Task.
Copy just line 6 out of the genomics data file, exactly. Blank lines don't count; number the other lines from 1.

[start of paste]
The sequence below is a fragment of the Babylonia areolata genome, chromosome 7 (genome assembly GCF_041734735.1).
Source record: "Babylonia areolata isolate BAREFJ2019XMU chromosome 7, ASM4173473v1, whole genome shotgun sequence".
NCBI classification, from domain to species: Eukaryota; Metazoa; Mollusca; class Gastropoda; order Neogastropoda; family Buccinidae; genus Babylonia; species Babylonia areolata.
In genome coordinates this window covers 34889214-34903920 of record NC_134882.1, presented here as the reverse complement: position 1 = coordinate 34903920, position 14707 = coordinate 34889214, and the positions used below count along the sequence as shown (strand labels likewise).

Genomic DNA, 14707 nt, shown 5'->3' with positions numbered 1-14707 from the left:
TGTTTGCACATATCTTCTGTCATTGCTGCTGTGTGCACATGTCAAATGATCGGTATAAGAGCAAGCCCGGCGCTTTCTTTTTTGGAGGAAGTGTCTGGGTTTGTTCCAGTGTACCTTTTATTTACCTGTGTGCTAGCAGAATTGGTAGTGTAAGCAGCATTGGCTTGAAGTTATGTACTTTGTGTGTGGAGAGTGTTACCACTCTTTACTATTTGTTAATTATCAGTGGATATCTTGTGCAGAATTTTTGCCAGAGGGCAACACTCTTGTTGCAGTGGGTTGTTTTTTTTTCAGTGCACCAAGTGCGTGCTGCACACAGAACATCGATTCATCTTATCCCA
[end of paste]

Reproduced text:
TGTTTGCACATATCTTCTGTCATTGCTGCTGTGTGCACATGTCAAATGATCGGTATAAGAGCAAGCCCGGCGCTTTCTTTTTTGGAGGAAGTGTCTGGGTTTGTTCCAGTGTACCTTTTATTTACCTGTGTGCTAGCAGAATTGGTAGTGTAAGCAGCATTGGCTTGAAGTTATGTACTTTGTGTGTGGAGAGTGTTACCACTCTTTACTATTTGTTAATTATCAGTGGATATCTTGTGCAGAATTTTTGCCAGAGGGCAACACTCTTGTTGCAGTGGGTTGTTTTTTTTTCAGTGCACCAAGTGCGTGCTGCACACAGAACATCGATTCATCTTATCCCA